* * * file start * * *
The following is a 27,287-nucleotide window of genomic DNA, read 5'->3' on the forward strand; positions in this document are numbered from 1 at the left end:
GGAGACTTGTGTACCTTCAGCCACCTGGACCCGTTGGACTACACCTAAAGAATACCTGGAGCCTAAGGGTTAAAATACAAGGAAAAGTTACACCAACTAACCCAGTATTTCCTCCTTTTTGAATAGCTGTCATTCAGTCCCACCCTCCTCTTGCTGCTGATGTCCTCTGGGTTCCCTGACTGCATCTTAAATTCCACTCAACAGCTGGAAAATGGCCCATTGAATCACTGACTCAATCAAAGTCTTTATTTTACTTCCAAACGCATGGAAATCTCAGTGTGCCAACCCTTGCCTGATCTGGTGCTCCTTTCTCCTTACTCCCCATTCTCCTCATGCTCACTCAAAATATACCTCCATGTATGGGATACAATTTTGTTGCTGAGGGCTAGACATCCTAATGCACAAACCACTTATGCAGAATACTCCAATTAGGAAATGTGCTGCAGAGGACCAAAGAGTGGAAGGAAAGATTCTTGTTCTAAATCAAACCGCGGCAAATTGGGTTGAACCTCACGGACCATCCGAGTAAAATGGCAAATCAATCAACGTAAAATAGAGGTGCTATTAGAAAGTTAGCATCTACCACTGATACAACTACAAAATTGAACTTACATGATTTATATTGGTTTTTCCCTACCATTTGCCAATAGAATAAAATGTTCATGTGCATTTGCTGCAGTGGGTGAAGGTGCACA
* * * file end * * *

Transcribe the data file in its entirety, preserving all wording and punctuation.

The following is a 27,287-nucleotide window of genomic DNA, read 5'->3' on the forward strand; positions in this document are numbered from 1 at the left end:
GGAGACTTGTGTACCTTCAGCCACCTGGACCCGTTGGACTACACCTAAAGAATACCTGGAGCCTAAGGGTTAAAATACAAGGAAAAGTTACACCAACTAACCCAGTATTTCCTCCTTTTTGAATAGCTGTCATTCAGTCCCACCCTCCTCTTGCTGCTGATGTCCTCTGGGTTCCCTGACTGCATCTTAAATTCCACTCAACAGCTGGAAAATGGCCCATTGAATCACTGACTCAATCAAAGTCTTTATTTTACTTCCAAACGCATGGAAATCTCAGTGTGCCAACCCTTGCCTGATCTGGTGCTCCTTTCTCCTTACTCCCCATTCTCCTCATGCTCACTCAAAATATACCTCCATGTATGGGATACAATTTTGTTGCTGAGGGCTAGACATCCTAATGCACAAACCACTTATGCAGAATACTCCAATTAGGAAATGTGCTGCAGAGGACCAAAGAGTGGAAGGAAAGATTCTTGTTCTAAATCAAACCGCGGCAAATTGGGTTGAACCTCACGGACCATCCGAGTAAAATGGCAAATCAATCAACGTAAAATAGAGGTGCTATTAGAAAGTTAGCATCTACCACTGATACAACTACAAAATTGAACTTACATGATTTATATTGGTTTTTCCCTACCATTTGCCAATAGAATAAAATGTTCATGTGCATTTGCTGCAGTGGGTGAAGGTGCACA